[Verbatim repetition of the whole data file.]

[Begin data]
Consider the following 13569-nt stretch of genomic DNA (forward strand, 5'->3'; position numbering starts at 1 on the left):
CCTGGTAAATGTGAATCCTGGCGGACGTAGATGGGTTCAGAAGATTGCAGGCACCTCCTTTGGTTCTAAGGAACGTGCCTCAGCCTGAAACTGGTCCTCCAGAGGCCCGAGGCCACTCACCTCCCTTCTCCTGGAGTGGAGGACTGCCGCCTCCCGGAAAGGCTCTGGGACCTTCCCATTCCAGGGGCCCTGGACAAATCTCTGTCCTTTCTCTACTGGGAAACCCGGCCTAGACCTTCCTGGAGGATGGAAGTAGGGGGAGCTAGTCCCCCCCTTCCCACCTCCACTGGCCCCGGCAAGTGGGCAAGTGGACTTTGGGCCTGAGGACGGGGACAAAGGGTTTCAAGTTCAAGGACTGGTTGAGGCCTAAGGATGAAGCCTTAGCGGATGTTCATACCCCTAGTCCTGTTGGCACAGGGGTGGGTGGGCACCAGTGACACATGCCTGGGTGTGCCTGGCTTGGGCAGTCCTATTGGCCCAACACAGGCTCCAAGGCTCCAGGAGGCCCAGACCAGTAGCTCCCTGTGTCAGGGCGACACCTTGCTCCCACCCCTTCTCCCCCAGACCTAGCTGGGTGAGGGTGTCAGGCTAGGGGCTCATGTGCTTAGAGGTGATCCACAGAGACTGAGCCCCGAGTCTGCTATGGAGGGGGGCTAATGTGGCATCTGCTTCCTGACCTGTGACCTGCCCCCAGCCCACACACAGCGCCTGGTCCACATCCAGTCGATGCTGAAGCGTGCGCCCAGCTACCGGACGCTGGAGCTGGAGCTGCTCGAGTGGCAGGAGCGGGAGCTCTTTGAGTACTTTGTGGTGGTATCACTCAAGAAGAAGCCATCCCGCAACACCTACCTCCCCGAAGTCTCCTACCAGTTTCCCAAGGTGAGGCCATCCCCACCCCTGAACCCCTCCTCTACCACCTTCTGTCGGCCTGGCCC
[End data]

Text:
Consider the following 13569-nt stretch of genomic DNA (forward strand, 5'->3'; position numbering starts at 1 on the left):
CCTGGTAAATGTGAATCCTGGCGGACGTAGATGGGTTCAGAAGATTGCAGGCACCTCCTTTGGTTCTAAGGAACGTGCCTCAGCCTGAAACTGGTCCTCCAGAGGCCCGAGGCCACTCACCTCCCTTCTCCTGGAGTGGAGGACTGCCGCCTCCCGGAAAGGCTCTGGGACCTTCCCATTCCAGGGGCCCTGGACAAATCTCTGTCCTTTCTCTACTGGGAAACCCGGCCTAGACCTTCCTGGAGGATGGAAGTAGGGGGAGCTAGTCCCCCCCTTCCCACCTCCACTGGCCCCGGCAAGTGGGCAAGTGGACTTTGGGCCTGAGGACGGGGACAAAGGGTTTCAAGTTCAAGGACTGGTTGAGGCCTAAGGATGAAGCCTTAGCGGATGTTCATACCCCTAGTCCTGTTGGCACAGGGGTGGGTGGGCACCAGTGACACATGCCTGGGTGTGCCTGGCTTGGGCAGTCCTATTGGCCCAACACAGGCTCCAAGGCTCCAGGAGGCCCAGACCAGTAGCTCCCTGTGTCAGGGCGACACCTTGCTCCCACCCCTTCTCCCCCAGACCTAGCTGGGTGAGGGTGTCAGGCTAGGGGCTCATGTGCTTAGAGGTGATCCACAGAGACTGAGCCCCGAGTCTGCTATGGAGGGGGGCTAATGTGGCATCTGCTTCCTGACCTGTGACCTGCCCCCAGCCCACACACAGCGCCTGGTCCACATCCAGTCGATGCTGAAGCGTGCGCCCAGCTACCGGACGCTGGAGCTGGAGCTGCTCGAGTGGCAGGAGCGGGAGCTCTTTGAGTACTTTGTGGTGGTATCACTCAAGAAGAAGCCATCCCGCAACACCTACCTCCCCGAAGTCTCCTACCAGTTTCCCAAGGTGAGGCCATCCCCACCCCTGAACCCCTCCTCTACCACCTTCTGTCGGCCTGGCCC